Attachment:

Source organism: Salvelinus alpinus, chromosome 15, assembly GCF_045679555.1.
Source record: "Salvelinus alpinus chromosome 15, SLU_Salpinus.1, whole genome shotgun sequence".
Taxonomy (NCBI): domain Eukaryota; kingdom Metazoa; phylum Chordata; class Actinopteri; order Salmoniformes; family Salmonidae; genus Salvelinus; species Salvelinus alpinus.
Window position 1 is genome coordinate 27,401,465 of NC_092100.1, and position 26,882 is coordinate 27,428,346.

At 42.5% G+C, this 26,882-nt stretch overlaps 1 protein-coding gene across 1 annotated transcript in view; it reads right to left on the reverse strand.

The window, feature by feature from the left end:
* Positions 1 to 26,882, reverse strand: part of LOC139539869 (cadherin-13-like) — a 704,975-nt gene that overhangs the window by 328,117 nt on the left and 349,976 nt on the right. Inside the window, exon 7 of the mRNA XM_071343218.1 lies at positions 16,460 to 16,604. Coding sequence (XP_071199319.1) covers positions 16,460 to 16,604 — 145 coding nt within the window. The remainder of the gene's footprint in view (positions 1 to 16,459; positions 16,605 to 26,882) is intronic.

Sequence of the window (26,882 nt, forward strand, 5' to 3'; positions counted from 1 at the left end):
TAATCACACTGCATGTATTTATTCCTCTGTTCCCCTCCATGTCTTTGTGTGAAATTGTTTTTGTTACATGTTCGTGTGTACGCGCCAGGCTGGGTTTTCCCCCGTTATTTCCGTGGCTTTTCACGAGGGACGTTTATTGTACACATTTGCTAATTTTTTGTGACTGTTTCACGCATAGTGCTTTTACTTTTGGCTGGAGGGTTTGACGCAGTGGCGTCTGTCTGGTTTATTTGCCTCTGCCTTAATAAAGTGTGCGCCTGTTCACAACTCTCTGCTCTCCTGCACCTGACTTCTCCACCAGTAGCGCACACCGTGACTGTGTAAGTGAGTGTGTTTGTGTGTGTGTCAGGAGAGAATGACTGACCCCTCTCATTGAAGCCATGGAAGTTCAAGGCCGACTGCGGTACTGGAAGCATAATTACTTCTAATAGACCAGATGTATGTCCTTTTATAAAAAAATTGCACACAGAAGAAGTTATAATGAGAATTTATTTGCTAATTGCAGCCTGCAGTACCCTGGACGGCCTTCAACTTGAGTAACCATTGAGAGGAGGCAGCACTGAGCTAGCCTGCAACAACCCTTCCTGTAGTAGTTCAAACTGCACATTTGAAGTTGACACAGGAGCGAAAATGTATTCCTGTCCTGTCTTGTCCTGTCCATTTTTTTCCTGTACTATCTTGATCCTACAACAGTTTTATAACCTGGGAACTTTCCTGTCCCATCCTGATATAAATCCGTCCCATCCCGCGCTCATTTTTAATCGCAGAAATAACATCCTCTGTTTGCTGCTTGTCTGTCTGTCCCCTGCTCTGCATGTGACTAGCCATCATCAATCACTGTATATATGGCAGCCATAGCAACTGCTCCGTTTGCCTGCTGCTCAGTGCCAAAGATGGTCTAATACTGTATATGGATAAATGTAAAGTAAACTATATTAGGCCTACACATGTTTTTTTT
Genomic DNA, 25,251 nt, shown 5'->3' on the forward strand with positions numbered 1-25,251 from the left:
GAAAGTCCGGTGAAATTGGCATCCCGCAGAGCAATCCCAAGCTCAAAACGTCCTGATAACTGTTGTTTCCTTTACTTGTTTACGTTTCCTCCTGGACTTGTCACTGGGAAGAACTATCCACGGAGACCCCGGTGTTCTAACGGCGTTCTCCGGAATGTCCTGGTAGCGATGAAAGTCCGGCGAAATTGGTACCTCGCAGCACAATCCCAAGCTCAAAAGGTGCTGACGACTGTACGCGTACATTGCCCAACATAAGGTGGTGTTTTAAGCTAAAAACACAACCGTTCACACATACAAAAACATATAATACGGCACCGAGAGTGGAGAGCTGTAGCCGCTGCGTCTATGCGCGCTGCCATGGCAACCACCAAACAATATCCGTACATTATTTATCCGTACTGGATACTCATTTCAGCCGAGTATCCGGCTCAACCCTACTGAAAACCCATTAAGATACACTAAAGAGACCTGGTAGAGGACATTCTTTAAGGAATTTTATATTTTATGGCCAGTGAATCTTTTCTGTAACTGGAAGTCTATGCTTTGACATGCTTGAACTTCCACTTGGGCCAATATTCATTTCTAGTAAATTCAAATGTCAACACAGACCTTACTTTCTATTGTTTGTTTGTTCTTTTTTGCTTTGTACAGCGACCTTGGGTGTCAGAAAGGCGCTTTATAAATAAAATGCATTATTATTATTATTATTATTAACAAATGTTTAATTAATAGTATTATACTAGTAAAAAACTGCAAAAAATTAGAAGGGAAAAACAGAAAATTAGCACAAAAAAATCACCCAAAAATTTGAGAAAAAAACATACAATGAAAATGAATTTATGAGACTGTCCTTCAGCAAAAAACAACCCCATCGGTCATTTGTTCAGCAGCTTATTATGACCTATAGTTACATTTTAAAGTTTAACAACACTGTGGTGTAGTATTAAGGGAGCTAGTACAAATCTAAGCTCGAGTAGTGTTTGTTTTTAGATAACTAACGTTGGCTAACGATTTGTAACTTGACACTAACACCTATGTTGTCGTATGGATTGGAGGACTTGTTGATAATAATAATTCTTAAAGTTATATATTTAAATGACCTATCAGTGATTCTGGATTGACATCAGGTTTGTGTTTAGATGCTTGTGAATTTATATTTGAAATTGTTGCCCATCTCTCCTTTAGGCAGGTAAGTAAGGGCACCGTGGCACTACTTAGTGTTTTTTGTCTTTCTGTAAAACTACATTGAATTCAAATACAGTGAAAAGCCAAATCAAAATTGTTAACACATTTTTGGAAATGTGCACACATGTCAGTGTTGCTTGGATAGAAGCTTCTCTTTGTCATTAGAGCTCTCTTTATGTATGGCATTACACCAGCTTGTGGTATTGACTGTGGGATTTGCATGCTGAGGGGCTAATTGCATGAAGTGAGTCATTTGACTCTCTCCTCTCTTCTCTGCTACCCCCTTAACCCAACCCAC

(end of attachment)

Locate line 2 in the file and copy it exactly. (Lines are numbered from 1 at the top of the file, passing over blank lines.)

Source record: "Salvelinus alpinus chromosome 15, SLU_Salpinus.1, whole genome shotgun sequence".